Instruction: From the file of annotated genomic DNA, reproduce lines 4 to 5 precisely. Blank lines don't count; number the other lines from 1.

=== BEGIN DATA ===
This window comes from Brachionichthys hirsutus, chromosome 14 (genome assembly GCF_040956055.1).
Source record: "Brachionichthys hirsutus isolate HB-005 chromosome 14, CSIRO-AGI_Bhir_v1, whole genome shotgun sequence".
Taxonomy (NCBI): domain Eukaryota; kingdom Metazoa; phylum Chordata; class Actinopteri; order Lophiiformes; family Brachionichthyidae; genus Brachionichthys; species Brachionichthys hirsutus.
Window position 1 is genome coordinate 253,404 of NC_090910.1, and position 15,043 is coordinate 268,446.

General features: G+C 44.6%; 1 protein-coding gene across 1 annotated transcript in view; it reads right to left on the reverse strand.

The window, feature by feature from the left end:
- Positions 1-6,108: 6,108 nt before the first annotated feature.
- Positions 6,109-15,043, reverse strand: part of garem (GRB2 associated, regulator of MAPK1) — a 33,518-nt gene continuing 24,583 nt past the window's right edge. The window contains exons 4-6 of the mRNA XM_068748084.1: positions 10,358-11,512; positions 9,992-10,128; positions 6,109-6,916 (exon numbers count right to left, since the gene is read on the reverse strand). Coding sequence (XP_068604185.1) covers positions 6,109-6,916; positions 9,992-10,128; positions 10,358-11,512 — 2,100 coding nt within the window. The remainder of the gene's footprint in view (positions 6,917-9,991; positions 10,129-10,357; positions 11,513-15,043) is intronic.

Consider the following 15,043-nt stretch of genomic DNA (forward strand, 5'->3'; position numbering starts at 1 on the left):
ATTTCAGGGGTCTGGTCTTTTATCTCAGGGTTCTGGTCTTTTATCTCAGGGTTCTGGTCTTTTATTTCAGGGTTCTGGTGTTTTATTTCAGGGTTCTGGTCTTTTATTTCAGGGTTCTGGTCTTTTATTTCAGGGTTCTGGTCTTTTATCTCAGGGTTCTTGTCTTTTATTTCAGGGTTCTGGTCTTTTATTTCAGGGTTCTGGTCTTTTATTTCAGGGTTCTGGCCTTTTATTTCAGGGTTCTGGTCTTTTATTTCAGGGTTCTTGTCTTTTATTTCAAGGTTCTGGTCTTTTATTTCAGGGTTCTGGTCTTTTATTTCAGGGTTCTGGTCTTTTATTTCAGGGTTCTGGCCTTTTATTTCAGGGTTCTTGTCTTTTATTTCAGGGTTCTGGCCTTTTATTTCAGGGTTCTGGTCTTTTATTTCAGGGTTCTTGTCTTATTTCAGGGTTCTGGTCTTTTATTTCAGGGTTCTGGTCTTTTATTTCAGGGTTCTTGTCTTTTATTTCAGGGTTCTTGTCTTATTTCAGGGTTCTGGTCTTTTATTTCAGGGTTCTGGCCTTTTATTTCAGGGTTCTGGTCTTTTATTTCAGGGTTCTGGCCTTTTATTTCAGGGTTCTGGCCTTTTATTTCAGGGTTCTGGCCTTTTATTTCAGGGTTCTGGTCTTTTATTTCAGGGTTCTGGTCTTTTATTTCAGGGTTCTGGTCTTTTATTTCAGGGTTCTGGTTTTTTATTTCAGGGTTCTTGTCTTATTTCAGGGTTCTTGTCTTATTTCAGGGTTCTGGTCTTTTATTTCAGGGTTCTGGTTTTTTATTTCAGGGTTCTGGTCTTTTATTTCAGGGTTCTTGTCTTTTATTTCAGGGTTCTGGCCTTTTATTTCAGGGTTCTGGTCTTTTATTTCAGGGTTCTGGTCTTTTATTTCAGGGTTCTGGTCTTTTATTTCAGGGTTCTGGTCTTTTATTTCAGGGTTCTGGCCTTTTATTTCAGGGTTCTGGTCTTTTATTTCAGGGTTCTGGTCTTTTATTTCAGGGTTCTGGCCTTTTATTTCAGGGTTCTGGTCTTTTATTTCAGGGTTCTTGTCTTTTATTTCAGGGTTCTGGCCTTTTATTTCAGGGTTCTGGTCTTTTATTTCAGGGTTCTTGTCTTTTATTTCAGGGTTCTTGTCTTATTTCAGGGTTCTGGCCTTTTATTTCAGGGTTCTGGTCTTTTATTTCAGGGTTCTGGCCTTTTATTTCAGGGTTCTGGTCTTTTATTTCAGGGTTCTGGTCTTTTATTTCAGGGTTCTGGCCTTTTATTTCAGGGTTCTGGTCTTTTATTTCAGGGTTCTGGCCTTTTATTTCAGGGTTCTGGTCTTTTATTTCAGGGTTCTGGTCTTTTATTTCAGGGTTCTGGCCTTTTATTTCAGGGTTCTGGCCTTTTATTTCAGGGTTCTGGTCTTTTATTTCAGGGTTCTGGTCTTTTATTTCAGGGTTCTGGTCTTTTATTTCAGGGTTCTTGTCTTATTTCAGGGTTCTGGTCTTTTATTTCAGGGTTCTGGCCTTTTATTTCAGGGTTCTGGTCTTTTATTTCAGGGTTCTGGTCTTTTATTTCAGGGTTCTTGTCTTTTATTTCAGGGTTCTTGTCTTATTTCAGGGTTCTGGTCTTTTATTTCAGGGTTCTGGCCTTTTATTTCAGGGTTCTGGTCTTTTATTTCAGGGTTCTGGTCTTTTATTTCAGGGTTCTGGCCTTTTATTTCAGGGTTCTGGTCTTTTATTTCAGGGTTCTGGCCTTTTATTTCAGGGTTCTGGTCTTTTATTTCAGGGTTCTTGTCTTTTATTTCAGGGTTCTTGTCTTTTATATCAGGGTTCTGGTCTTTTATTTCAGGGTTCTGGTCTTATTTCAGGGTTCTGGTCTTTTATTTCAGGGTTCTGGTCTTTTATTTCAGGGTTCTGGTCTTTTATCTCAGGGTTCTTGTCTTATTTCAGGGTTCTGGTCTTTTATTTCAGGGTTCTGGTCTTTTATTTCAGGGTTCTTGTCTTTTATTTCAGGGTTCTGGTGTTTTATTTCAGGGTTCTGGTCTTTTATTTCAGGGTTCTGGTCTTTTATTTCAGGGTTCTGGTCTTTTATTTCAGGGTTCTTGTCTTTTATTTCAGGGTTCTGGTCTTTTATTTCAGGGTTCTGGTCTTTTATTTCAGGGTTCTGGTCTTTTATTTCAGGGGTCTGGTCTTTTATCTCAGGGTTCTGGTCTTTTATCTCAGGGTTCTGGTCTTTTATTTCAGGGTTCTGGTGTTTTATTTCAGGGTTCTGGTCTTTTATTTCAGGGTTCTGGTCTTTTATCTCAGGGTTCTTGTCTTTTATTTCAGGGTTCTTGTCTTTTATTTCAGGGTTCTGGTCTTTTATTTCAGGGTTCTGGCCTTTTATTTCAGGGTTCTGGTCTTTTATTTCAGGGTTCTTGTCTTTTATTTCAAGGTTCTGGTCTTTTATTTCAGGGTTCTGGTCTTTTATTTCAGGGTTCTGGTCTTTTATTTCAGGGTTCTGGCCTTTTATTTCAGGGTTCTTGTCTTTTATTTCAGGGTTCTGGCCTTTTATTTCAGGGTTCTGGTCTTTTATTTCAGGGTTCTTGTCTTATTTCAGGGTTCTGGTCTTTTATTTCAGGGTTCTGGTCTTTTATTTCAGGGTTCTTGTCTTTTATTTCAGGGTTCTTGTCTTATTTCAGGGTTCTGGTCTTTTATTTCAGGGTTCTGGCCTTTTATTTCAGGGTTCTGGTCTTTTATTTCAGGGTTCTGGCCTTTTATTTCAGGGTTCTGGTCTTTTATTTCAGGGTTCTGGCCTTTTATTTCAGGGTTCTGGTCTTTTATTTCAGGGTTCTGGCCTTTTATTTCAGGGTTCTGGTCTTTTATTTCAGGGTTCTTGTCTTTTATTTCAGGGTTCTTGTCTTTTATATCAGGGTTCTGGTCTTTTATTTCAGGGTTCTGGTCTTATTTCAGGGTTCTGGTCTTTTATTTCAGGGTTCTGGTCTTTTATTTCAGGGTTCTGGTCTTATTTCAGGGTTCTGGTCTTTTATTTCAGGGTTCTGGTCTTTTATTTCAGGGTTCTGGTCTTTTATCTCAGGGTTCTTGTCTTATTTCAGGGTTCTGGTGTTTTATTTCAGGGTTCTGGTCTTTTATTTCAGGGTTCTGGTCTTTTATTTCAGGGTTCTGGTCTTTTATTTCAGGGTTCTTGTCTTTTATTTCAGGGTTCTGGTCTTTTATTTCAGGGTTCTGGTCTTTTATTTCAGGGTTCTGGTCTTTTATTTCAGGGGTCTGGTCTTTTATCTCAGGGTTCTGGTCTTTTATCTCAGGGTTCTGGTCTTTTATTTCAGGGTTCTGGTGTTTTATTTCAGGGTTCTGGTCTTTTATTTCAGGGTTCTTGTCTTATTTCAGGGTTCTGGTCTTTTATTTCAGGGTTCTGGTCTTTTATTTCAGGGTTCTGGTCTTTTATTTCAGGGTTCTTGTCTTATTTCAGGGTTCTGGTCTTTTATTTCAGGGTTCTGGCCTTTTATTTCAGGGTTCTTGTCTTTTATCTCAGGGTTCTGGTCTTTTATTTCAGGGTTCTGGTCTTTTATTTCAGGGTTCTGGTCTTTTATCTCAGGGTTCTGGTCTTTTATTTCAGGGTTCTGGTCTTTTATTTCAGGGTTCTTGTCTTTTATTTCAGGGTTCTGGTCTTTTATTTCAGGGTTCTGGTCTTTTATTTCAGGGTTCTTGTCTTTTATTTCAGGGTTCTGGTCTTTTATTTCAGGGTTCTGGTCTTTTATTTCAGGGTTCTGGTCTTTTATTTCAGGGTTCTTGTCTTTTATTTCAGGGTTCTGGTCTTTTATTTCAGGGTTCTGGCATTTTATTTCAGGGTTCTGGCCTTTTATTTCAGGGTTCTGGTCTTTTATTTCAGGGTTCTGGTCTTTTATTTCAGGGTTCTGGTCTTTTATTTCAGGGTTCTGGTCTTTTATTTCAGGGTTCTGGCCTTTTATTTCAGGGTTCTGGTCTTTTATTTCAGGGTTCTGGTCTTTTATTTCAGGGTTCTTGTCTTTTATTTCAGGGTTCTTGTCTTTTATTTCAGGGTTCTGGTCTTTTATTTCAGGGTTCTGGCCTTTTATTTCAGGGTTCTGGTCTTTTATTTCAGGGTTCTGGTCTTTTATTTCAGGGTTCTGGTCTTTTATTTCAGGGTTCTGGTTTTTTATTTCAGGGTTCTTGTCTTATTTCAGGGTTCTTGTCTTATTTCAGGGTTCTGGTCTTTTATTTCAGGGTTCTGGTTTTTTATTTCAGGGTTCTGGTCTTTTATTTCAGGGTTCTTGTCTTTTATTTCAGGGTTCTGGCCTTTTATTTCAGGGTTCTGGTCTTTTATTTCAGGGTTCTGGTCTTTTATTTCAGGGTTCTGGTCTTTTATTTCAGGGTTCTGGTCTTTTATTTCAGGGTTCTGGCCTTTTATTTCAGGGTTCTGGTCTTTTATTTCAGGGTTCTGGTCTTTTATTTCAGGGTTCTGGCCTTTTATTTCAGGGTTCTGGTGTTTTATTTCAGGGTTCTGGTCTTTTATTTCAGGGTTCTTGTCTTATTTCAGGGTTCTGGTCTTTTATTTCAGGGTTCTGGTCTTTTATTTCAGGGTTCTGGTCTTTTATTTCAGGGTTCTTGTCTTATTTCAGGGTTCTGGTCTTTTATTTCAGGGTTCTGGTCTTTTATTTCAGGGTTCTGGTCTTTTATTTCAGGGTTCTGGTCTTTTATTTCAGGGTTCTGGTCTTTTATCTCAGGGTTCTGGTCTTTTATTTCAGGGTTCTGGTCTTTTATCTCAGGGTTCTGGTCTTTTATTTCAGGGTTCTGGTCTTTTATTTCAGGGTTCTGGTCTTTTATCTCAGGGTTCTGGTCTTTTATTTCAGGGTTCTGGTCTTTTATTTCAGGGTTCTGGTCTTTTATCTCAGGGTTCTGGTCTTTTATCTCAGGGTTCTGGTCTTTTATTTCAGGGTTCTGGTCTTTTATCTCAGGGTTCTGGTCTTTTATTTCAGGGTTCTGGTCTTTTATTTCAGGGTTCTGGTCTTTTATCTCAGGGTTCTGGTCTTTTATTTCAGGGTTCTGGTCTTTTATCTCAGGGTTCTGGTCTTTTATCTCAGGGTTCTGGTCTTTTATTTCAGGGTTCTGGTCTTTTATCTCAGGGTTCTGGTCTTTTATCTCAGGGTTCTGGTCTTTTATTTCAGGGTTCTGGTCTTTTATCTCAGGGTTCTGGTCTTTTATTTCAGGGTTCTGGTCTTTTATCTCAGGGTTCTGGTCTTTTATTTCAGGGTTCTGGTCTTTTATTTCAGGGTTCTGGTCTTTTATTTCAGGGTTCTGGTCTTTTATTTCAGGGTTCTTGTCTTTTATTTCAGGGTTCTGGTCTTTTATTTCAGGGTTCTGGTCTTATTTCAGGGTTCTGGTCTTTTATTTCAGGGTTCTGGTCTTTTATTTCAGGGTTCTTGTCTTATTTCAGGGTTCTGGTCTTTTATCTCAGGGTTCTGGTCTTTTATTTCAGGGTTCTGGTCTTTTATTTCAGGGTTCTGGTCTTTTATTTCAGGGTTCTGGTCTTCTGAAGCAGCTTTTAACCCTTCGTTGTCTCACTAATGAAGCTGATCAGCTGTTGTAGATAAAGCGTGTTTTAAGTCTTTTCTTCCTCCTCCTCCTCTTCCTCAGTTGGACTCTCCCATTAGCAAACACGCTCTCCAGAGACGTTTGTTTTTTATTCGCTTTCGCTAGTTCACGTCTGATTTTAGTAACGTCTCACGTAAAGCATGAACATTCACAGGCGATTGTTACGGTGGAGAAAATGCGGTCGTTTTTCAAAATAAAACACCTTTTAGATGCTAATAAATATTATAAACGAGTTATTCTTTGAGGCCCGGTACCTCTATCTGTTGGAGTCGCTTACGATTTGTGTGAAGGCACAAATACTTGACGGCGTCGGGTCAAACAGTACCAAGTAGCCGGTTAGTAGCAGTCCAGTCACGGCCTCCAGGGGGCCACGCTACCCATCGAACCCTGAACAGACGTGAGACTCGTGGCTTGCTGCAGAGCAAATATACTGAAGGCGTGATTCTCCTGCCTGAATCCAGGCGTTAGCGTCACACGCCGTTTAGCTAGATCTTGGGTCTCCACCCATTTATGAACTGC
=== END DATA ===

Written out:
Window position 1 is genome coordinate 253,404 of NC_090910.1, and position 15,043 is coordinate 268,446.

General features: G+C 44.6%; 1 protein-coding gene across 1 annotated transcript in view; it reads right to left on the reverse strand.